Maria Christine Tapayan, Online ESL teacher at Acadsoc.
Depending on whose perspective we’re looking at, free trial classes are designed in order to relay and get vital and beneficial information about the class and what to expect out of it. Here we look at the perspectives of a potential student who wishes to join the class and the teacher who handles the class, and suggest ways in order to make the experience beneficial for both parties involved.
For the student, here are some tips from my experience on how to make the most out of your free trial class:
- Engage yourself in the free conversation.
Most free trial classes begin with self-introductions. Meaning, you’ll be able to describe who you are, your interests, and expectations. Be specific. Don’t be afraid to talk a lot.
- Ask questions.
The most common misconception about asking questions is that it suggests you don’t know anything, which translates to “You’re stupid.” That is totally wrong. Asking questions is an important skill in our everyday decision-making, and part of the deal of asking questions is developing your confidence in handling conversations. So don’t be afraid to ask.
- Decide what you want to learn.
Most students who sign up for free trial classes show up not knowing what to learn. Don’t be like that student. You better know why you signed up, in the first place. Tell your teacher what you expect from that class and the succeeding ones (if you eventually decide to sign up).
- Tell your teacher what you liked and didn’t like about the class.
Let’s face it. If you decide to sign up, you’ll be paying for your classes. So you better get what you’ll be paying for in the future. Telling your teacher what you liked and didn’t like about the class not only helps your teacher improve, but also improves the quality of classes you’ll be getting.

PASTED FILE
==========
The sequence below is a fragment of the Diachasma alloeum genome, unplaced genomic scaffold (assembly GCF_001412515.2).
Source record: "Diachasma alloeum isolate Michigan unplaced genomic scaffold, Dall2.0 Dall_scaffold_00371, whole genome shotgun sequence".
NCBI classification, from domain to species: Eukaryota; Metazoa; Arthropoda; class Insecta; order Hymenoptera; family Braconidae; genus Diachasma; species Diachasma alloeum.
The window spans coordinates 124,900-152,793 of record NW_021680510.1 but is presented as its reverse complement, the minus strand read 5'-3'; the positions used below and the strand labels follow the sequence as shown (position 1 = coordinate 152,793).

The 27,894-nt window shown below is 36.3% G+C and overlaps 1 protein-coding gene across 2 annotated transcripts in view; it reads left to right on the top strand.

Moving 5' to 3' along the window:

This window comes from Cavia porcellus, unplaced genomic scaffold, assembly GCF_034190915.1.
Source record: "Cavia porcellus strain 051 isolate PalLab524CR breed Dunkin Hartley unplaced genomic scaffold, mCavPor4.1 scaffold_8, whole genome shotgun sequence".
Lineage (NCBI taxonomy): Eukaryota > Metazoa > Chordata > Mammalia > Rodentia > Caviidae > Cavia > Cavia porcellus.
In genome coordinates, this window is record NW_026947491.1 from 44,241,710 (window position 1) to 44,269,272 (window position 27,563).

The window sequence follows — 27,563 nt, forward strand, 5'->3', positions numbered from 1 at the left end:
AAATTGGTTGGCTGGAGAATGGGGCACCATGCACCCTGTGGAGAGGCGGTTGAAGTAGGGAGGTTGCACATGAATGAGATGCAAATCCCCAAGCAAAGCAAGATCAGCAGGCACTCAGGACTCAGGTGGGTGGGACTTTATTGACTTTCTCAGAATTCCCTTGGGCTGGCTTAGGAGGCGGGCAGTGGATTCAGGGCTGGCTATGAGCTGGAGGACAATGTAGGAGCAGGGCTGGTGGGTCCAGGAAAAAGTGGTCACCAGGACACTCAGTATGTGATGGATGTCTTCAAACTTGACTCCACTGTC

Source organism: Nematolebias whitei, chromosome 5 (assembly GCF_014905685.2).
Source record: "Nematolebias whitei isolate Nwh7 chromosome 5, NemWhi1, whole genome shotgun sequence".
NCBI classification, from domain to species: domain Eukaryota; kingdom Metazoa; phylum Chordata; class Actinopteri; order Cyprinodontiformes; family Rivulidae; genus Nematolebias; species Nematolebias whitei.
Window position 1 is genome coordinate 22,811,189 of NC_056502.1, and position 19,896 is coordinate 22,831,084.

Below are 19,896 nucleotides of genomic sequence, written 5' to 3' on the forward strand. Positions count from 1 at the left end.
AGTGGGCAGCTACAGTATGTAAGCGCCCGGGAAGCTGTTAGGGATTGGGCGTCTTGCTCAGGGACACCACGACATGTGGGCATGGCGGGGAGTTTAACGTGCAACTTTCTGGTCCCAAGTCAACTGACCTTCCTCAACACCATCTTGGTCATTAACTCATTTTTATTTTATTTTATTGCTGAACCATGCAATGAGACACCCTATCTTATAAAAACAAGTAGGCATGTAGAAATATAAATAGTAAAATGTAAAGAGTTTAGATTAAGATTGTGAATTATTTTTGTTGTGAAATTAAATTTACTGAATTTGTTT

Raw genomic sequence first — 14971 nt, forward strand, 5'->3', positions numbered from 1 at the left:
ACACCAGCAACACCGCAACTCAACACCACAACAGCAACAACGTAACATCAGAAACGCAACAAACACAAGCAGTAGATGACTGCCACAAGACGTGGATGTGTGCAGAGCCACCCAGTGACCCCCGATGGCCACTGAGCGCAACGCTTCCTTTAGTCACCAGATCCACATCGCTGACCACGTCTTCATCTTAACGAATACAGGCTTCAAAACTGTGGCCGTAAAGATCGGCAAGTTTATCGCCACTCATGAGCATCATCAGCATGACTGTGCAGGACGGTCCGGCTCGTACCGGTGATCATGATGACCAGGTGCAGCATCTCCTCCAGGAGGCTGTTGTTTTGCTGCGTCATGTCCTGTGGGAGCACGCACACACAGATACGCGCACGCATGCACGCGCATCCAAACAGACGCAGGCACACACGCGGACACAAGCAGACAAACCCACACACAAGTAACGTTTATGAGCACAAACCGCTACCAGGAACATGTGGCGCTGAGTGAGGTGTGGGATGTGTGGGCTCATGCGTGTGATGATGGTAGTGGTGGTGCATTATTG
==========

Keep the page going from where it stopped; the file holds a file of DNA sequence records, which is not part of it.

For the teacher conducting a free trial class, you may want to consider these tips in order to ace that class.
First impressions last. Showing up on time for that class gives you a good impression. You don’t want your first line to your student to go with, “I’m so sorry for being late.”
Ask the right questions.
Remember, this is your student’s first class with the company. Prepare good questions that will help you assess and evaluate your student’s needs. Get to know his or her interests. Get to know his/her culture. Asking a simple question such as “How old are you?” might be something culturally offensive to your student. Think before you ask.
Always take down notes.
Most teachers engage the student with a good conversation but eventually lose sight of some goals for the class. Your job is to assess your students’ strengths and weaknesses especially in terms of fluency and comprehension, so always take down notes.
It’s not about you. It’s about your student.
Sometimes, teachers get over-enthused and tend to dominate the conversation. Be conscious about your teacher-talk time. Allow more student-talk time.
Recap what transpired in the class.
Before the class ends, allow some time to review the things you’ve talked about. Highlight those moments when your student was able to talk freely and confidently about a particular subject. Reminding them of what transpired in your class will give them a great impression that you’re a great listener who values what they say.
Nobody wants to talk to a boring person. So maintain a cheerful disposition in class, but don’t overkill it.